A graphical approach may be the most appropriate. However, if the target audience was located in a much more diverse range of locations − such as Asia and Europe combined, the conclusion may be different.

Think Channels In Global Content Marketing

Think Channels In Global Content Marketing

At the beginning, I commented that infographics were simply not enough to rule the world in terms of effective authority. I believe we need to define the additional information sources listed below to complete the picture − and there may be more. Feel free to suggest these in comments!

  • Infographic
  • Infopage
  • Infowidget
  • Infoapp

You might at this point think I’ve lost the plot! But let me explain. Infographics already has a tight definition, but what exactly is an “Infopage”? You could argue that every page is an “Infopage” but my point here is that to deliver credible content to some people you will need to deliver information in a textual rather than a graphical format.

I’d also like to add that, unlike a typical “landing page,” an “infopage” has a sticky quality which brings people back rather than generating a direct and easily measurable conversion.

In other words, the measurement of success might be a high bounce rate − but a high level of returning visitors!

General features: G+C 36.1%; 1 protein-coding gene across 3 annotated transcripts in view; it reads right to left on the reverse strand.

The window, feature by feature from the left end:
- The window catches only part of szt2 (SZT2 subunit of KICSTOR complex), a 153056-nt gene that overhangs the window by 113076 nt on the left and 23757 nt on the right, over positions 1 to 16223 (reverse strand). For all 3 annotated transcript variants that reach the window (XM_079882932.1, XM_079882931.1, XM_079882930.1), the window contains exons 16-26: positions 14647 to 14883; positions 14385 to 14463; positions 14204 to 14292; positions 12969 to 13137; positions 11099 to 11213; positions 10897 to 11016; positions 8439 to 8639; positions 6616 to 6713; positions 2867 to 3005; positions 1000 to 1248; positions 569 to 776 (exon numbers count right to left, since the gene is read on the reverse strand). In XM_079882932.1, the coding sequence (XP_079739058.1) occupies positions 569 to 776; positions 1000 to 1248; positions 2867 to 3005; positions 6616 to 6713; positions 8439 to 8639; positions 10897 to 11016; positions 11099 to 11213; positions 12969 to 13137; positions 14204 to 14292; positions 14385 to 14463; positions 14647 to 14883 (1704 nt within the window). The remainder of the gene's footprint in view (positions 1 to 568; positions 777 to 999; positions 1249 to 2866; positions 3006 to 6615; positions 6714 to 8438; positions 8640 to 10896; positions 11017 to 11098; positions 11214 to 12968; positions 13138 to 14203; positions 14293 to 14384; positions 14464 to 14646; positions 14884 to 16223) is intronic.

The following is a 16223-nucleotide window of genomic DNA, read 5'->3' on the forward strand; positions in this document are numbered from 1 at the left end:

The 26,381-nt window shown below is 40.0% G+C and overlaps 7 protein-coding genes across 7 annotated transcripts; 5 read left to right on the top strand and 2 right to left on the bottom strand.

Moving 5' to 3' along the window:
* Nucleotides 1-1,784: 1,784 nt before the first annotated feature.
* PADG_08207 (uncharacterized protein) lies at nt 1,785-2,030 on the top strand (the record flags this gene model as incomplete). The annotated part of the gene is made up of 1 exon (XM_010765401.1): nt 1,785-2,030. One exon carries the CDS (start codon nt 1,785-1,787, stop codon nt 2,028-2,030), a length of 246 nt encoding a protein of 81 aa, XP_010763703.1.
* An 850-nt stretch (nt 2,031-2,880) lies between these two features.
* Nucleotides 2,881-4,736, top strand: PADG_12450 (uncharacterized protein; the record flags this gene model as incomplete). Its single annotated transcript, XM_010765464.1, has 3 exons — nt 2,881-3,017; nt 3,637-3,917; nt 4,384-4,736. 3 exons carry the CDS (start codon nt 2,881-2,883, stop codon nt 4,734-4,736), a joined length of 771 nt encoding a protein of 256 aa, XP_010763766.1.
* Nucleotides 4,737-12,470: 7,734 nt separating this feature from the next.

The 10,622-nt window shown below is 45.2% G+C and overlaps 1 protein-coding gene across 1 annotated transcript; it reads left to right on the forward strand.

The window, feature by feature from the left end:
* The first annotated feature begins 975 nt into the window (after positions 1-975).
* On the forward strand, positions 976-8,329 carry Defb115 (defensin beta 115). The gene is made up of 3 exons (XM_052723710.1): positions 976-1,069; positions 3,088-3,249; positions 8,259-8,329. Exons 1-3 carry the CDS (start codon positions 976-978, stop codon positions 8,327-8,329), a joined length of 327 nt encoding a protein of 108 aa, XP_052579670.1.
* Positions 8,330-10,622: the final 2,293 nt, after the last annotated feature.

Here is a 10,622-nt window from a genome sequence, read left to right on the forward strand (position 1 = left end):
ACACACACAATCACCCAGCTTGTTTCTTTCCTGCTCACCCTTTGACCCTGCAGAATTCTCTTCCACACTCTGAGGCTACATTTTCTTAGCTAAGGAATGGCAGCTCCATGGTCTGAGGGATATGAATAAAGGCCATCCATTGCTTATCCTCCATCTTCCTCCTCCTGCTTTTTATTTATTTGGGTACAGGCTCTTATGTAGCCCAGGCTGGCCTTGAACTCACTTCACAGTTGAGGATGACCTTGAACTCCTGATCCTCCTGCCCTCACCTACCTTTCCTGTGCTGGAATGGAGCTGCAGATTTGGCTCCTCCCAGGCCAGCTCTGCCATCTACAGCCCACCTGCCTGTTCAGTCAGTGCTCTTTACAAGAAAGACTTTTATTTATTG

Some Cultures & Professions Really Do Like To Read Text!

There are also some cultures which would expect a “busy” page of both text and graphics and would consider a cheesy infographic to be less than authoritative.

For instance, if this is an economic discussion site, a scientific papers or a “how to write novels” website, your audience is likely to be looking for more text and less graphic − noting that in most situations even a text information page will contain some graphics. Meanwhile, if it was to be targeting Korea, there would be a greater expectation of a busy page with mixed text and graphics.

“FAQ” pages, which by the way are extremely popular with users, are a very good example of infopages in this context! Why, oh why, oh why, do we not learn from the success of our FAQ pages and repeat it when there is so much evidence that Q&A sites, such as Quora, are so hugely successful?

Credibility, Crediblity, Crediblity… Even On The Move

Just as important is the fact that if we are to achieve full credibility for our information brand, we need to deliver that information to users who prefer to access in a mobile or “disconnected” environment.

This could be because the target audience was based in a location where mobile content was easier to get hold of − or because the target users needed access to information when they were out and about. This would apply, for instance, to construction staff or people anywhere.

For me, an infowidget is simply a widget added to content which provides some additional functionality which “proves” beyond all doubt that our author or brand really does know what he’s talking about. After all, that is what we’re trying to achieve.

There have been many contributors which have offered a diverse range of ideas, tools, and guiding principles on how best to handle web content, including tips on how to achieve better conversions.

Here are some of the best practices that they’ve shared:

1. Use templates to save time and effort

For your content strategy for the Web, you can save time and stay organized by taking advantage of a suite of invaluable templates.